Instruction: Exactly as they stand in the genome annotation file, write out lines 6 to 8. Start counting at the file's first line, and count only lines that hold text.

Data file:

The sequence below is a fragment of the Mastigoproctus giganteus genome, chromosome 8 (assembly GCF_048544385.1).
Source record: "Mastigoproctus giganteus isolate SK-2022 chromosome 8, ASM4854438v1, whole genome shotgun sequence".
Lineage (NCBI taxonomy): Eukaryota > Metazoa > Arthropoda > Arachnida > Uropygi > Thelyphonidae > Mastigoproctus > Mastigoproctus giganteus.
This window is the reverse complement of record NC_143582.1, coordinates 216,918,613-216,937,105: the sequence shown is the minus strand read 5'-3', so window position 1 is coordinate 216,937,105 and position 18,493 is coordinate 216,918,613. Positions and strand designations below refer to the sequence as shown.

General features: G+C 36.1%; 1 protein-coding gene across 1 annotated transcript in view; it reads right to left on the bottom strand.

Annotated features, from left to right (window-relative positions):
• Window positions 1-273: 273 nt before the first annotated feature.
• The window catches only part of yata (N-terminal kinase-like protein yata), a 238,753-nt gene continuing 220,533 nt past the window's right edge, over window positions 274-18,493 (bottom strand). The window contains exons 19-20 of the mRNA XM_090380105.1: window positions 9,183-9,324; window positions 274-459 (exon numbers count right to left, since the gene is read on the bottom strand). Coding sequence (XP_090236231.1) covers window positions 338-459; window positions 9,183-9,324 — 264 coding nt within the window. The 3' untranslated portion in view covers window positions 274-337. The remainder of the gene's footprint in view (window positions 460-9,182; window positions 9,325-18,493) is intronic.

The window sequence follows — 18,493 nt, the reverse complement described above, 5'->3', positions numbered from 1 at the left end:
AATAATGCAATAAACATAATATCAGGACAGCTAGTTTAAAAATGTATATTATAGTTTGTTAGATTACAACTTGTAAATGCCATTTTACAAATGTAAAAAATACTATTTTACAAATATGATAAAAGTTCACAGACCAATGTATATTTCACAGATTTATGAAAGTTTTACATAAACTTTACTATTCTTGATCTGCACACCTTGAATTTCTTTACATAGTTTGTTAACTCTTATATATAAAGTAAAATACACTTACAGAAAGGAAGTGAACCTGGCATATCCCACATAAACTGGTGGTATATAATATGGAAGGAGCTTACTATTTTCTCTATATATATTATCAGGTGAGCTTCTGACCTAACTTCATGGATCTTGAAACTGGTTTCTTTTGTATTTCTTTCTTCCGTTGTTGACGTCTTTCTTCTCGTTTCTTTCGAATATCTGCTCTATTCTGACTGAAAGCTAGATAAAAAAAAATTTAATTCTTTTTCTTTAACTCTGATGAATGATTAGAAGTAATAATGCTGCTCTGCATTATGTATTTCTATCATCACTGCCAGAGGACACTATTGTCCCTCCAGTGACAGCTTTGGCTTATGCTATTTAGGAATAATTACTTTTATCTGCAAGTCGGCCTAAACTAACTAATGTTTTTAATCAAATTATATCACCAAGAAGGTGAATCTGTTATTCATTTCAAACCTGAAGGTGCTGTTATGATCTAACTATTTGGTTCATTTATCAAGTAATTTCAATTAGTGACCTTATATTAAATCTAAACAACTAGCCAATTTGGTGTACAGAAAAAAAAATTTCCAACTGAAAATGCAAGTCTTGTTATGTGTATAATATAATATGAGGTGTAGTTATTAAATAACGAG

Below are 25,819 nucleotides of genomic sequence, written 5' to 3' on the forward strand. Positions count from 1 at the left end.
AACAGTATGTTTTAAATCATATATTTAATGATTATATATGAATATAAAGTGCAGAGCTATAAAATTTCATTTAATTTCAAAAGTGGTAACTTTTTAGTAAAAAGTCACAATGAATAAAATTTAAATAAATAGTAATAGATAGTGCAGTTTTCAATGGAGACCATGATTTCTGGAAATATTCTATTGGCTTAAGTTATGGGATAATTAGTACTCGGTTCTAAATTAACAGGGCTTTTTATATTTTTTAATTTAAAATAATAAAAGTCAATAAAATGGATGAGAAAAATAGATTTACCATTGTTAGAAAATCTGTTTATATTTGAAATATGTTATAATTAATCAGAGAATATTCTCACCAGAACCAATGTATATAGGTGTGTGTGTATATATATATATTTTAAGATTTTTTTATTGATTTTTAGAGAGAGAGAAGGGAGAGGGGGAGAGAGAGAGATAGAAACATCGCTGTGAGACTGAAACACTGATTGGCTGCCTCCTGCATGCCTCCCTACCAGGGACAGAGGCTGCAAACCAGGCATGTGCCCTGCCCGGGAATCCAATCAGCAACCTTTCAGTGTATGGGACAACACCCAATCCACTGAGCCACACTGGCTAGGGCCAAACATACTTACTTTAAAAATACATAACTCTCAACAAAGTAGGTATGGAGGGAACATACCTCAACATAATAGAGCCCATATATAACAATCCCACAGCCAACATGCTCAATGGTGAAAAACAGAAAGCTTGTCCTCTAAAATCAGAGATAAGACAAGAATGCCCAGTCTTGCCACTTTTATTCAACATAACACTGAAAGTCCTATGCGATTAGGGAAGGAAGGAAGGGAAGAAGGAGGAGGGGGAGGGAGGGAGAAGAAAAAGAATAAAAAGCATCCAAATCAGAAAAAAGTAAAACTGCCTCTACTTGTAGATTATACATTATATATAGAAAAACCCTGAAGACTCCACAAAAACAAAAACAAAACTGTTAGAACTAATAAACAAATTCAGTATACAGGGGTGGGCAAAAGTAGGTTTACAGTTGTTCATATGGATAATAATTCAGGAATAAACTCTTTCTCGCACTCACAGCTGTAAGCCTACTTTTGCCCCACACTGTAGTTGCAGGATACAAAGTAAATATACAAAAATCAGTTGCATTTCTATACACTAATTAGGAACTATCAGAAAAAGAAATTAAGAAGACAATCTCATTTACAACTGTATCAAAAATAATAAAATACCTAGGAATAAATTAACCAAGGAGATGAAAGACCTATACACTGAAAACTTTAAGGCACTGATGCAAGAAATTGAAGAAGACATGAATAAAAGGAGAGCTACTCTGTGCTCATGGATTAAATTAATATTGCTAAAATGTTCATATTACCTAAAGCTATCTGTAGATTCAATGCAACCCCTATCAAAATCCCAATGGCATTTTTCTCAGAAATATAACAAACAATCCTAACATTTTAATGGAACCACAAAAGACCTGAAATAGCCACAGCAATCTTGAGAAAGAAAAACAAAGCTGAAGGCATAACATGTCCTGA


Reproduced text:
Annotated features, from left to right (window-relative positions):
• Window positions 1-273: 273 nt before the first annotated feature.
• The window catches only part of yata (N-terminal kinase-like protein yata), a 238,753-nt gene continuing 220,533 nt past the window's right edge, over window positions 274-18,493 (bottom strand). The window contains exons 19-20 of the mRNA XM_090380105.1: window positions 9,183-9,324; window positions 274-459 (exon numbers count right to left, since the gene is read on the bottom strand). Coding sequence (XP_090236231.1) covers window positions 338-459; window positions 9,183-9,324 — 264 coding nt within the window. The 3' untranslated portion in view covers window positions 274-337. The remainder of the gene's footprint in view (window positions 460-9,182; window positions 9,325-18,493) is intronic.